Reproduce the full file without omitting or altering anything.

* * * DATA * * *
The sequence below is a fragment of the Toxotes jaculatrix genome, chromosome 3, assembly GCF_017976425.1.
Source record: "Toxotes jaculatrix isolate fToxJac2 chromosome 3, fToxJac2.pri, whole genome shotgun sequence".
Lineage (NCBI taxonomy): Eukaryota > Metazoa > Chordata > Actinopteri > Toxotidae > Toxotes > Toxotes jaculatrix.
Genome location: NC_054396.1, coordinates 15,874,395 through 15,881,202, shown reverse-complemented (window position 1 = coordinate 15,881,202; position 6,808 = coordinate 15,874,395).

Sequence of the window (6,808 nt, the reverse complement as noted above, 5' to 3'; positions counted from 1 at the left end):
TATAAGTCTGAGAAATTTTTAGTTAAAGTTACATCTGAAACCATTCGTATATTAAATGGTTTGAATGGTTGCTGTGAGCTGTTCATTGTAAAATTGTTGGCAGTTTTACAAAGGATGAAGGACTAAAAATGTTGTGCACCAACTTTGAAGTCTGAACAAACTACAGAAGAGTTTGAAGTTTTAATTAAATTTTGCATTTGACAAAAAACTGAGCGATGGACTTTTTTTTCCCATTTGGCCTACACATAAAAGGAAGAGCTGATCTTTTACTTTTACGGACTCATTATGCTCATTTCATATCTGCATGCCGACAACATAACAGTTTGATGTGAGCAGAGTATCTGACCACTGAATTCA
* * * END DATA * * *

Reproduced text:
The sequence below is a fragment of the Toxotes jaculatrix genome, chromosome 3, assembly GCF_017976425.1.
Source record: "Toxotes jaculatrix isolate fToxJac2 chromosome 3, fToxJac2.pri, whole genome shotgun sequence".
Lineage (NCBI taxonomy): Eukaryota > Metazoa > Chordata > Actinopteri > Toxotidae > Toxotes > Toxotes jaculatrix.
Genome location: NC_054396.1, coordinates 15,874,395 through 15,881,202, shown reverse-complemented (window position 1 = coordinate 15,881,202; position 6,808 = coordinate 15,874,395).

Sequence of the window (6,808 nt, the reverse complement as noted above, 5' to 3'; positions counted from 1 at the left end):
TATAAGTCTGAGAAATTTTTAGTTAAAGTTACATCTGAAACCATTCGTATATTAAATGGTTTGAATGGTTGCTGTGAGCTGTTCATTGTAAAATTGTTGGCAGTTTTACAAAGGATGAAGGACTAAAAATGTTGTGCACCAACTTTGAAGTCTGAACAAACTACAGAAGAGTTTGAAGTTTTAATTAAATTTTGCATTTGACAAAAAACTGAGCGATGGACTTTTTTTTCCCATTTGGCCTACACATAAAAGGAAGAGCTGATCTTTTACTTTTACGGACTCATTATGCTCATTTCATATCTGCATGCCGACAACATAACAGTTTGATGTGAGCAGAGTATCTGACCACTGAATTCA